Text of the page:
Hi everyone, it’s been a few weeks since my first tip in my winter survival series so thought I should hurry up and publish the next one! This one is one that will help your children’s natural development as well as your mindset as a Mama… so here it is:

Embrace the MUD (as much as you can handle)!

Honestly! Once I got my head around the fact that kids just.get.dirty., it made winter life a heck of a lot less stressful and a whole lot more FUN. My boys loooove to get muddy. And rather than be the Mum that stresses out over it, I have learned to embrace it and see it as a natural part of their winter experience. I wasn’t always that way though… check out this text that I sent to a friend after a particularly muddy playground visit with my boys last year:


Did you read that? SUCH a messy, muddy crazy park adventure they had! Bribing them home with a WORM?! That’s their love language alright! I was pregnant with our third child at the time of that experience, and I distinctly remember carrying the kids to our car covered in mud. Oh, the joy. Hard work, that was!

BUT. They had had an absolute ball. And that day, it was like a flick switched in my head. I consciously decided to embrace the fact that they like to get muddy in the giant puddles. I have no longer gotten frustrated with them when they get all wet and dirty. And since then, I have actively encouraged it.


Well, playing in the dirty, muddy, wet puddles is has been proven by research to develop healthy immune systems. In fact, children who grow up on farms have fewer allergies, less chance of developing asthma, and are less likely to develop autoimmune disorders than children who grow up in cities (Brody, 2009. As cited in Hanscom, Angela J. 2016 Balanced and Barefoot: How unrestricted outdoor play makes for strong, confident, and capable children).


I know that this isn’t exactly news to most parents in New Zealand. But did you know that less than HALF of New Zealand’s children regularly get the opportunity to engage in this kind of messy play? A study that was undertaken in 2015 found that 51% of children in New Zealand do not often engage in messy play (eg, mud, dirt, sand, water, paint). (AUT, 2015. As cited in Ministry of Health. 2017. Sit Less, Move More, Sleep Well: Active play guidelines for under- fives).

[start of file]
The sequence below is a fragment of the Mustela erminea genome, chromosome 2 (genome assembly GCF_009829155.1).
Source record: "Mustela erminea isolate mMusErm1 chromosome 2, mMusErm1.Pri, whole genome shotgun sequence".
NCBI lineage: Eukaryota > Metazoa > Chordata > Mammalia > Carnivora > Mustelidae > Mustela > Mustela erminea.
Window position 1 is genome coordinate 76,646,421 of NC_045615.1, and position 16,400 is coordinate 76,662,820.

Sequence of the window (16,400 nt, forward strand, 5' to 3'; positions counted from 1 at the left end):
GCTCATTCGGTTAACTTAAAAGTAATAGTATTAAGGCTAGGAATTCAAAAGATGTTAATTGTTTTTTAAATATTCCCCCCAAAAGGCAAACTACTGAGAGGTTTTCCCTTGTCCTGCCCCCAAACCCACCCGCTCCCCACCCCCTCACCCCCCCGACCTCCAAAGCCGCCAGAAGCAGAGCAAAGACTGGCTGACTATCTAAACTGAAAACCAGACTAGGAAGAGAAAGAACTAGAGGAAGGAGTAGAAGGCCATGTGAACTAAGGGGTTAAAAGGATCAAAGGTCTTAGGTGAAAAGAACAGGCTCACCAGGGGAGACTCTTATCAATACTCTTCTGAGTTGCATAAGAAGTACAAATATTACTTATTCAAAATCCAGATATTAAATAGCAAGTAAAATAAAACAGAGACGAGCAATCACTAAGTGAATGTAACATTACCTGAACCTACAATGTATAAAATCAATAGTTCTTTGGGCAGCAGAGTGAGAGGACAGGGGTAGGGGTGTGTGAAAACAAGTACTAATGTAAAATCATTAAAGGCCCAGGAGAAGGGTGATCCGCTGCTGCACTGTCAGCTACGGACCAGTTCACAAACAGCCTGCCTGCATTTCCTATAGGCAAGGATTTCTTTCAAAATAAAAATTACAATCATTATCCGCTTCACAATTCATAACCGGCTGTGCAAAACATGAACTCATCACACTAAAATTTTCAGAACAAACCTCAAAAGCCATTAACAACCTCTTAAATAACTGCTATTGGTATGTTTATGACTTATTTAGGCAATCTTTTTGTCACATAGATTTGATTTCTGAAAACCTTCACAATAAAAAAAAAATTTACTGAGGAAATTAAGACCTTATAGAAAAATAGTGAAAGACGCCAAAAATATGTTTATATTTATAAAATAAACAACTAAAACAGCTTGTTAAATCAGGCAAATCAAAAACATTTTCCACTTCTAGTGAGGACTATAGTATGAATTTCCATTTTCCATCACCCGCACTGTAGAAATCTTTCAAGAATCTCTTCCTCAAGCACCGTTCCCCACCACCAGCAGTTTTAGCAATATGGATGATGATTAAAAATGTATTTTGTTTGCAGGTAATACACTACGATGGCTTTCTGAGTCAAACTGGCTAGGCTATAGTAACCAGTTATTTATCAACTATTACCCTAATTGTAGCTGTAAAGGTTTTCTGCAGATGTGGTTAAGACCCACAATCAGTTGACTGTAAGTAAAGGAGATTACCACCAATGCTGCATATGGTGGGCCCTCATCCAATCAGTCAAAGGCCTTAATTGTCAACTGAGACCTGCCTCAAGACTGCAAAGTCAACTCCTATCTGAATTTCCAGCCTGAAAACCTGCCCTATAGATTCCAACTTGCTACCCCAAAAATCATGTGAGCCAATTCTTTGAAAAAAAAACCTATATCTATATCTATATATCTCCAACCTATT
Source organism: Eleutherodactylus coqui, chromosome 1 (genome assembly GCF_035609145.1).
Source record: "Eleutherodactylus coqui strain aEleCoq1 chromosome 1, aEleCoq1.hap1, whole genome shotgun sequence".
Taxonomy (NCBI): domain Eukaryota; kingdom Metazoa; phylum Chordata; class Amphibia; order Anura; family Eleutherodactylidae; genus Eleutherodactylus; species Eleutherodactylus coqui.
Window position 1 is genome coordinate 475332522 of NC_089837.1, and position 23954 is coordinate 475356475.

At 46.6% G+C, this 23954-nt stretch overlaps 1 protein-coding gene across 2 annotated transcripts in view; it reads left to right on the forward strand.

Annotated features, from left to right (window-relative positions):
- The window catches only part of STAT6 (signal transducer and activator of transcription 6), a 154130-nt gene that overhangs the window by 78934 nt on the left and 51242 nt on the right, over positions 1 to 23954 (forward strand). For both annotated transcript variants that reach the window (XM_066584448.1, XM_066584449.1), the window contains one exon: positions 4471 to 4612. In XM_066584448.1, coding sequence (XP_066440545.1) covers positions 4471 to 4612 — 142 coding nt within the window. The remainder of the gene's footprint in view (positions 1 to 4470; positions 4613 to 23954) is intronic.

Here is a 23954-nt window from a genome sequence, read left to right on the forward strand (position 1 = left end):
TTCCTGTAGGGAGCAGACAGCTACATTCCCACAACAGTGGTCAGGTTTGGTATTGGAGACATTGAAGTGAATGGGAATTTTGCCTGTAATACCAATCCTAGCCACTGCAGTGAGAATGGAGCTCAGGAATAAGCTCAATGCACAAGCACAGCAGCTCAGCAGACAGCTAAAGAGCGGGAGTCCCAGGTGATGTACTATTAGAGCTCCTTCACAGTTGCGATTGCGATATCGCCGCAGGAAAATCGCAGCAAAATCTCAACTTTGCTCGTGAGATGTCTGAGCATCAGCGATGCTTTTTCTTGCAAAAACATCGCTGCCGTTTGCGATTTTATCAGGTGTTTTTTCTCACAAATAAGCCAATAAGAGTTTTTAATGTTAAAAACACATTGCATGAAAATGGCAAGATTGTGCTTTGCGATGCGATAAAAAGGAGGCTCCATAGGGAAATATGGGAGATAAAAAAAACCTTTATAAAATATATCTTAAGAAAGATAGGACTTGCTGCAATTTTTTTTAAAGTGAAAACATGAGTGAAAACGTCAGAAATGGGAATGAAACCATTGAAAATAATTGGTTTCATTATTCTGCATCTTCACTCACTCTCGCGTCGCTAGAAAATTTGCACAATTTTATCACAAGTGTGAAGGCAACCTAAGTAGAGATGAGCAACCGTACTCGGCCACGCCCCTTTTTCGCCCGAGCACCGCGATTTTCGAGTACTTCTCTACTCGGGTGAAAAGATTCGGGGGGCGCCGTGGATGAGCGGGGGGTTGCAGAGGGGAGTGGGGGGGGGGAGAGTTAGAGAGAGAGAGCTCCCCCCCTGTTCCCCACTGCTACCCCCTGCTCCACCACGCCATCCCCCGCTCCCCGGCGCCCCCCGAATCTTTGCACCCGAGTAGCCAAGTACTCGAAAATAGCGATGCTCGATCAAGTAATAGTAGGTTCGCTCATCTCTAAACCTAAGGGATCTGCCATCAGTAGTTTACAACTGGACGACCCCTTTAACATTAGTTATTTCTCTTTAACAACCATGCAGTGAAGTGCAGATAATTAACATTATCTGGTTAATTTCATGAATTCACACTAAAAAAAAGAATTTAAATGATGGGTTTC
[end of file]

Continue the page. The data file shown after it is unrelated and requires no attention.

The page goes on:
51% of children in New Zealand do not often engage in messy play (eg, mud, dirt, sand, water, paint).png

WHAAATTT?! I was so surprised by this statistic, given my ones are the first to get messy! But what does this mean for our kids overall, as a generation? That there’s a bunch of kids who are missing out on the sensory experience of messy play, of feeling the mud squish between their toes, of enjoying getting messy, of developing healthy immune systems. Of course I do know that there’s a lot more to asthma, allergies, and autoimmune disorders than just playing in the mud. I’m not saying it’s the cure for these things, by far. I’m not a Paediatrician. I’m just a Mum, who happens to be an Occupational Therapist, who knows first hand the challenges of getting kids outside in Winter and letting them do these things. But playing in the MUD (and other messy play)gives kids the best sensory experience they can get.

So, don’t let winter stop you, if you can help it. Rug up in your wet weather gear and get on out there. Believe me, I know first hand how hard it can be. I have had times when I’ve attempted to get outside and it all turns to custard – crying kids all round! But I find that thinking about the developmental benefits for my kids really helps me to overcome my inclination to stay inside.

Let them be little. Let them play in the mud. Let them get dirty. Encourage jumping in the puddles. Do it with them, even, it’ll be good for your mental health too!

There are many ways that you can get involved in muddy, messy play with your kids during winter:

  • join a Playcentre near you. The joy of playcentre is that there’s always a messy play experience happening, with a community of like-minded parents who can help clean up.
  • TimberNook is an nature based programme that provides opportunities for kids to get outdoors.
  • Here in Christchurch there’s a Nature Playgroup that runs on Friday mornings each week. Search for the group on Facebook if you’re interested.
  • Make a mud pit in your backyard (seriously thinking about doing this at my place 😉 haha)
  • Or just head down to the beach, a forest, a stream, or your local park. Don’t forget your wet weather gear!

So embrace a mindset of MUD and get on out there. Have fun!

Rachel. x

Here are a couple of resources that have helped to inform my views on this topic:
Hanscom, Angela J. (2016) Balanced and Barefoot: How unrestricted outdoor play makes for strong, confident, and capable children. Oakland: New Harbinger Publications Inc.
Ministry of Health. (2017). Sit Less, Move More, Sleep Well: Active play guidelines for under- fives.Wellington: Ministry of Health.



  1. I remember when I was pregnant with our first child being horrified, and just a little bit amused, seeing our neighbour outside hosing down her four boys who were covered in mud. Little did I know then…………


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